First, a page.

This article was originally posted by the School of Civil and Environmental Engineering at UNSW here
Fourth year environmental engineering student Charlotte Wang has been volunteering her time and skills to assist others since high school. As a high achieving student (including a Duke of Edinburgh award) at Sydney Girls’ High School, Charlotte spent many outside school hours at Sydney Multicultural Community Services in Daceyville mentoring primary school children in Maths and English and running a support group.
Not surprisingly perhaps, as the daughter of two engineers (one geospatial, the other IT & software) Charlotte was good at mathematics from the start. But she was less interested in science. Nor was she interested in that traditional indicator of a budding engineer – Lego. ‘I preferred to read, rather than playing Lego,’ she says, ‘but I still wanted to know how things work!’
At high school she studied and excelled in history and legal studies. Her question as a child had always been a pretty big one. ‘Why is there injustice and what can we do about it?’ When it came to choosing a university course, Charlotte chose not to follow her social justice interest into the humanities or law, but into so-called ‘apolitical’ engineering.
‘Engineering has a direct impact on our lives, and engineers need to know how to design for people and to understand the impact of development on communities. I wanted in the end to study something not just to analyse or understand ideas, but to have the tools to create and change things. ‘
She didn’t wait for graduation to make her impact!
At UNSW Charlotte joined the local branch of ENACTUS – a social entrepreneurial group of students, academics and industry around the world. There she met a group of like -minded students and the idea of eReuse was born.
As Charlotte notes, computers are a highly useful tool, responsible for many advancements in our modern times, but also highly manufactured, toxic to our environment and difficult to recycle.
The students discovered that only 10% of the 4 million computers sold each year end up being recycled in Australia. The rest will become e-waste, the world’s fastest growing waste stream- discarded as landfill or exported to other countries, potentially causing severe environmental and public health damage in developing nations.
At the same time, they learnt that almost 20% of Australians do not have access to a computer at home, and it is most likely those with lower incomes.
The aim of eReuse Inc. was to save UNSW computers from landfill –to refurbish and then recycle them for those people who lack access to computers– which have become almost a pre-requisite for full participatory citizenship in the contemporary world.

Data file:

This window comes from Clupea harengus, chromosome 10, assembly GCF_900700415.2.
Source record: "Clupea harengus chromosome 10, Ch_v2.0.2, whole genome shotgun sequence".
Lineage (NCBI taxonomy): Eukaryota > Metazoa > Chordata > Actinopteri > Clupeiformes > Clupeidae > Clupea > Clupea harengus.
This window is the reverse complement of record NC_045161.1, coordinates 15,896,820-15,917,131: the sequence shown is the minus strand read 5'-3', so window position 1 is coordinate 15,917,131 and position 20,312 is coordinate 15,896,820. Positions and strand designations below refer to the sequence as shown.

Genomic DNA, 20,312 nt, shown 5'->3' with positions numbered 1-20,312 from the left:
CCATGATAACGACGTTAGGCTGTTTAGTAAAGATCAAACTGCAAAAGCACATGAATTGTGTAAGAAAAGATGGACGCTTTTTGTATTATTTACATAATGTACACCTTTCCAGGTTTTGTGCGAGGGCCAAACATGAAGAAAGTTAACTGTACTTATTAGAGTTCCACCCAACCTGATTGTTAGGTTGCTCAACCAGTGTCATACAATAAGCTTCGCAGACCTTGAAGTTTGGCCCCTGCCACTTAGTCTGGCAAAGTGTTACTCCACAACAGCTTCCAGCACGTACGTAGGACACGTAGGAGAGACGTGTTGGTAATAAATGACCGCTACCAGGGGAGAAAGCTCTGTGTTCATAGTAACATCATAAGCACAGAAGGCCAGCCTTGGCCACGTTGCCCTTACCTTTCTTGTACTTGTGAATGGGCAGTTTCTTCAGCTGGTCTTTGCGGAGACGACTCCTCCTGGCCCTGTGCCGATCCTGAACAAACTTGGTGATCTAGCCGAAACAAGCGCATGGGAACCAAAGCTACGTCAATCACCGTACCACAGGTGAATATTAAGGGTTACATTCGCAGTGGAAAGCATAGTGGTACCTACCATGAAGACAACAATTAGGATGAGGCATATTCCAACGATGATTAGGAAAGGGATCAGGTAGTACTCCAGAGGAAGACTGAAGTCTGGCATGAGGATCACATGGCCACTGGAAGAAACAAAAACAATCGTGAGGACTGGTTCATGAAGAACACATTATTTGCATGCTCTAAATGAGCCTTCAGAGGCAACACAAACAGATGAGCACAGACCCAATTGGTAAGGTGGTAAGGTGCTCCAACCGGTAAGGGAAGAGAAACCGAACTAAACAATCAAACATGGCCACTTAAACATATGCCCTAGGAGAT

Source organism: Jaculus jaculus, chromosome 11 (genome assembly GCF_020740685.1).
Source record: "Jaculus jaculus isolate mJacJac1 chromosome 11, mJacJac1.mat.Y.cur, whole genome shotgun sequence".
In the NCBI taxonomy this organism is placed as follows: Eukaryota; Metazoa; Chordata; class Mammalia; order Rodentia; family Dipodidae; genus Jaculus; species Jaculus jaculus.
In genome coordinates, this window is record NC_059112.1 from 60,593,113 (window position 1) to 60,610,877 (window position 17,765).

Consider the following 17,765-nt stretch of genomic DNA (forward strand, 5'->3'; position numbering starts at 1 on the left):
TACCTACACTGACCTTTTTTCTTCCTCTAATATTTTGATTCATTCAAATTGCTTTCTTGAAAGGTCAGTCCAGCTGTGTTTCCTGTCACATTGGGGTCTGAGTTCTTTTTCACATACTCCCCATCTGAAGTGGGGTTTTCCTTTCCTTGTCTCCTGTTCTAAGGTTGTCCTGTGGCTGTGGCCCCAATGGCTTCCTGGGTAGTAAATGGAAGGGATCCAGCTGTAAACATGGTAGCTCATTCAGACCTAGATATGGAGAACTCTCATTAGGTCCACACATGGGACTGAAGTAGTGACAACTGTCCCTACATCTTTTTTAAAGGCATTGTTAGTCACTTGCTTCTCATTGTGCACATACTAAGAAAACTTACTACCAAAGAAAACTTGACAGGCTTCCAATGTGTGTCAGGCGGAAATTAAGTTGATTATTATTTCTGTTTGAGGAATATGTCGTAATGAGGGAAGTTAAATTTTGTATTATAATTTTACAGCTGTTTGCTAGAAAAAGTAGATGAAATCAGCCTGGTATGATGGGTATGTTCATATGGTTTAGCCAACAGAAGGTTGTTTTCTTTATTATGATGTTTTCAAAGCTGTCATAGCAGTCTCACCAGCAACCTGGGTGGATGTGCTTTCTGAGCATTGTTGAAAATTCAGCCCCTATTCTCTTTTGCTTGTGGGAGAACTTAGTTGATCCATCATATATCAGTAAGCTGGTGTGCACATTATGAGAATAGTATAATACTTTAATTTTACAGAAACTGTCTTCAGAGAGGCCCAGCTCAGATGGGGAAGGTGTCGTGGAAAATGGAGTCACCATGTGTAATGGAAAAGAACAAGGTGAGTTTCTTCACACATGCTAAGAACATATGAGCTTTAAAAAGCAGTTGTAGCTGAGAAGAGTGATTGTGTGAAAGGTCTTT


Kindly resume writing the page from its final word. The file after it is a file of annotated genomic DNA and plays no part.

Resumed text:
The School of Civil and Environmental Engineering was the first UNSW group to sign up for e-Reuse. Moreover, valuable funding and support for the development process was provided throughout 2016 by the Head of School Professor Stephen Foster and the School’s Teaching and Learning Committee.
Rohan Pala, a civil engineering/commerce student, was looking for a way to engage more fully at university when he met Charlotte at a student expo stall and was encouraged by her to join the eReuse team. It wasn’t long before he found himself also sharing the vision.
It was Rohan who steered the group through into incorporated status, and registered as not-for-profit organisation. The road was lengthy and complex – the day the email came through confirming that they were now officially not-for-profit was a memorable one. ‘It was good’ Rohan said’ to feel that we had got through some previously uncharted territory – and were able now to reach further afield.’
In September 2016 an agreement to recycle and re-use UNSW IT equipment was signed between UNSW and ARC, UNSW’s student union with the pilot program, developed by eReuse Inc., to be trialed as a UNSW program and implemented at a UNSW-wide level.
How it Works:
A weekly computer refurbishment workshop is held every Wednesday night at the UNSW Michael Crouch Innovation Centre, allowing students to gain hands on experience with computer hardware.
Orders for these computers are placed by caseworkers and social workers from Sydney’s social service organisations, including Mission Australia, St Vincent de Paul, Core Community Services and Multicultural Communities – all organisations seeking to cultivate social justice, on principles of inclusion, participation, access and equity.
Computers that are not able to be refurbished are placed in a serviced e-waste recycling bin located in the Michael Crouch Innovation Centre. Participating organisations also ensure that the computers provided to them are recycled at the end of their life.
The successful development and launch of the e-Reuse project could well form a model for ongoing student-led courses and social enterprise projects at UNSW -which can also be applied to other universities and organisations.
It is an example of environmental engineering that involves social and technological solutions to deliver on all three pillars of sustainability: economic, social and environmental.